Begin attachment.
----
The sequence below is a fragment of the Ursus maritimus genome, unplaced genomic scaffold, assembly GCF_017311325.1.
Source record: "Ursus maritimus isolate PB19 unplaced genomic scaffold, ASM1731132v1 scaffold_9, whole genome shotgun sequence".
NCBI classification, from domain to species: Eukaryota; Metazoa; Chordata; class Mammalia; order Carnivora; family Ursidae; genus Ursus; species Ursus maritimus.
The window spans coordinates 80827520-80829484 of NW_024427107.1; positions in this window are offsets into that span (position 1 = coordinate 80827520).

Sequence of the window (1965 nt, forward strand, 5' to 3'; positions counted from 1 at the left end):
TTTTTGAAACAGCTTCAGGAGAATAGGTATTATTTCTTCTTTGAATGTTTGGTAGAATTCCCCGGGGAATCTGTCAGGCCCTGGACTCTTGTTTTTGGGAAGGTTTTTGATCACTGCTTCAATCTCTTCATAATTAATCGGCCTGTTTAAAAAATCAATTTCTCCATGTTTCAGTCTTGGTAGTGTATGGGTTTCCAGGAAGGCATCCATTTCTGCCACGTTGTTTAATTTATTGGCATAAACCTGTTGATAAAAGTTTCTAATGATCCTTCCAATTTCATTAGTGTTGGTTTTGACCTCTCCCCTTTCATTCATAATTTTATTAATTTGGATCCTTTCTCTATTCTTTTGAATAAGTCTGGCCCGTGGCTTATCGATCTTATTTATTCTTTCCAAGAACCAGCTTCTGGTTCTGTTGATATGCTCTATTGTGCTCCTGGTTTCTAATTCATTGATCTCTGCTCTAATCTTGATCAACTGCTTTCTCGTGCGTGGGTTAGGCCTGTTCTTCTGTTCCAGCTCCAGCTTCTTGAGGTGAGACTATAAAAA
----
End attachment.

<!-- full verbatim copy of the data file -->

The sequence below is a fragment of the Ursus maritimus genome, unplaced genomic scaffold, assembly GCF_017311325.1.
Source record: "Ursus maritimus isolate PB19 unplaced genomic scaffold, ASM1731132v1 scaffold_9, whole genome shotgun sequence".
NCBI classification, from domain to species: Eukaryota; Metazoa; Chordata; class Mammalia; order Carnivora; family Ursidae; genus Ursus; species Ursus maritimus.
The window spans coordinates 80827520-80829484 of NW_024427107.1; positions in this window are offsets into that span (position 1 = coordinate 80827520).

Sequence of the window (1965 nt, forward strand, 5' to 3'; positions counted from 1 at the left end):
TTTTTGAAACAGCTTCAGGAGAATAGGTATTATTTCTTCTTTGAATGTTTGGTAGAATTCCCCGGGGAATCTGTCAGGCCCTGGACTCTTGTTTTTGGGAAGGTTTTTGATCACTGCTTCAATCTCTTCATAATTAATCGGCCTGTTTAAAAAATCAATTTCTCCATGTTTCAGTCTTGGTAGTGTATGGGTTTCCAGGAAGGCATCCATTTCTGCCACGTTGTTTAATTTATTGGCATAAACCTGTTGATAAAAGTTTCTAATGATCCTTCCAATTTCATTAGTGTTGGTTTTGACCTCTCCCCTTTCATTCATAATTTTATTAATTTGGATCCTTTCTCTATTCTTTTGAATAAGTCTGGCCCGTGGCTTATCGATCTTATTTATTCTTTCCAAGAACCAGCTTCTGGTTCTGTTGATATGCTCTATTGTGCTCCTGGTTTCTAATTCATTGATCTCTGCTCTAATCTTGATCAACTGCTTTCTCGTGCGTGGGTTAGGCCTGTTCTTCTGTTCCAGCTCCAGCTTCTTGAGGTGAGACTATAAAAA